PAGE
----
One never knows do one?


Sunflower with flying bee

Doing a hasty map recon of Arkansas Highway 293 north of the junction of Arkansas 277, I found a county road which led to Pickens, Arkansas. Rolling the dice, I turned on to the road and before long ran into a small roadside colony of sunflowers. I suspect they are the remnants of a commercial crop from years back. I did not see the airborne bee until I opened the picture in my computer. Some days you just get lucky.

You never know what you’ll find down a country road

The immortal Fats Waller (1904-1943), among other quotes and tunes, once said “One never knows do one?,” a quip which has become one of my favorite fallback choices with which to ruminate upon an unexpected materialization or thought. The quip also describes to a tee what the results will be on a random shooting trip through LA. Such was the case on June 28, 2014.

Click on the old house to see pictures and a story

Click on the old house to see pictures and a story

I re-shot an old friend, the now-closed store at the junction of Arkansas Highways 293 and 277 then proceeded north on 293 where I found a winding county road which connected eastward to Pickens, Arkansas. I figured I would find ample publication fodder on the road.

I was right. I found an old farm house in a cotton patch. See our discovery of the old farm house on the Photo of the Week page at Corndancer dot-com. What could be more Delta? We’ll wait here while you look.

Before happening across the house, I found sunflowers and noticed that each plant was like its own little community, with the residents twisting and turning to have better access to the sun. There were flowers on both sides of the road so some were front lit and some were back lit.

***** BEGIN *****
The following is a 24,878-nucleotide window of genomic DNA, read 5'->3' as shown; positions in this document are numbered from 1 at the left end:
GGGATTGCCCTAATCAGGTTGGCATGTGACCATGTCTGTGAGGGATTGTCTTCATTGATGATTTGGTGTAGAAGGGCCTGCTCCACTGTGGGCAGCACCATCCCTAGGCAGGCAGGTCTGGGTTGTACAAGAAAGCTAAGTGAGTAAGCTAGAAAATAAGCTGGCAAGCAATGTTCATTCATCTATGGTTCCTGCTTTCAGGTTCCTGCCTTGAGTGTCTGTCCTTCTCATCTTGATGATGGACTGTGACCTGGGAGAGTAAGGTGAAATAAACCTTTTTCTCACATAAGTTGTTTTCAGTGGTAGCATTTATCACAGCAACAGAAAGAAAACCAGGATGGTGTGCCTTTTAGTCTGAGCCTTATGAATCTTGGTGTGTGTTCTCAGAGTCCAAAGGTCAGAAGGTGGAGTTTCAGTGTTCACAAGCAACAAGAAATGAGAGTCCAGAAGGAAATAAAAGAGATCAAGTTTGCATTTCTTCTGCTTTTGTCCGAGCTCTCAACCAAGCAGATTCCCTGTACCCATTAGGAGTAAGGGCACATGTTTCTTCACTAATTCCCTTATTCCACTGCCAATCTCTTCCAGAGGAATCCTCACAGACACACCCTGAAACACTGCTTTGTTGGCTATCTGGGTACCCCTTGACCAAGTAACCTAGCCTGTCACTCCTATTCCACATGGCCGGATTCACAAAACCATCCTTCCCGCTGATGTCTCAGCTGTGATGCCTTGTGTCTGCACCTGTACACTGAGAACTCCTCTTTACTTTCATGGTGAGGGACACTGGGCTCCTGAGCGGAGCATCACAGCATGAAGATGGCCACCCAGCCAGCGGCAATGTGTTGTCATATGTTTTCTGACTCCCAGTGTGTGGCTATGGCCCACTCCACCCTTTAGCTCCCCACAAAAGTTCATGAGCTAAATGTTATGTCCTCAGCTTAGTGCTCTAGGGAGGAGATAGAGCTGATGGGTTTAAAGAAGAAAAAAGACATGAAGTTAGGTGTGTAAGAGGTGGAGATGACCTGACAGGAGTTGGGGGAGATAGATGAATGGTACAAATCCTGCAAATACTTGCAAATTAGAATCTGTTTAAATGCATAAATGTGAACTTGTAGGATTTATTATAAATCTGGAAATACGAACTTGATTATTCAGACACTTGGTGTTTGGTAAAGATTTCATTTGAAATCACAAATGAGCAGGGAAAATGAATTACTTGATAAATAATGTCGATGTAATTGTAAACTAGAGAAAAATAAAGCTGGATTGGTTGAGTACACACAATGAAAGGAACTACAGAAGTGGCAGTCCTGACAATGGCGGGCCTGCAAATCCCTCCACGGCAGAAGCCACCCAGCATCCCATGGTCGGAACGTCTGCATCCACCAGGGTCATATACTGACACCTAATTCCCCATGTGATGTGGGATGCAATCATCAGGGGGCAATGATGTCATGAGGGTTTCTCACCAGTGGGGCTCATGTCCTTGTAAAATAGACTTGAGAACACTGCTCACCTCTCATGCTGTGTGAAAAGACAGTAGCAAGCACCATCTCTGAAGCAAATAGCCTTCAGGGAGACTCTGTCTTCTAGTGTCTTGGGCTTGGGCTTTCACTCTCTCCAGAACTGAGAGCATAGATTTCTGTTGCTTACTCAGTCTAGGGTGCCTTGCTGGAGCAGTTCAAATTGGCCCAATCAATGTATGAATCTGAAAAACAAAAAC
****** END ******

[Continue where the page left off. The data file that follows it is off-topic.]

Sunflower plant with bees

This is a wider view of the plant which is home to the large flower above. It is front lit (the sun over my back) which gives it a yellowish tint. It looks like the bee that was entering the picture above had made a bee-line to the other side, but don’t you believe it. I shot the pictures several minutes apart.

Sunflower plant back lit

This is the family across the road. It has strong back lighting (light source facing the camera) which yields the light green look.

 

Corn stalk growing in a bean field

Proceeding eastward to Pickens, I drove through a nice bean field which showed an interloper in the otherwise exclusive neighborhood, to wit: corn. The corn was no doubt the leave-behind of a previous corn crop on the same field.

 

Corn stalks in bean field

The corn was rampant in the bean field which substantiates our suspicion that mother nature’s forces are far fiercer than ours. The seeds from which these cornstalks emanated were cut, bludgeoned to smithereens, slung asunder, smashed by a monstrous machine, and plowed under. But guess what, to a determined seed, no sweat!

Sunflowers in wind storm

Remember the backlit sunflower? Here it is in the windy aftermath of a big thunderstorm. Once I arrived at Pickens, I headed to Dumas to grab a big ol’ Coke float at Sonic. During the process, a humongous thunderstorm ripped through the area. As I backtracked to Highway 293 to pick up where I left off, I passed the back lit sunflower in a stiff breeze under stormy skies. The bug on the big flower was still there. I guess it has the same tenaciousness as the corn seed.

The day before, Friday June 27, Year-of-our-Lord 2014, back in town, in the courtyard of Grace Episcopal Church, Pine Bluff, Arkansas; Anyone who happened along about 6:00 p.m., and just happened to have a camera in his or her grubby little hands could have snapped this cool back lit bed of flowers.

Back lit flower bed

Back lit is always cool. Well, almost always.

Thanks for dropping by,

Joe Dempsey
Weekly Grist for the Eyes and Mind

http://www.joedempseyphoto.com/
http://www.joedempseycommunications.com/
http://www.corndancer.com/joephoto/photohome.html

 

 

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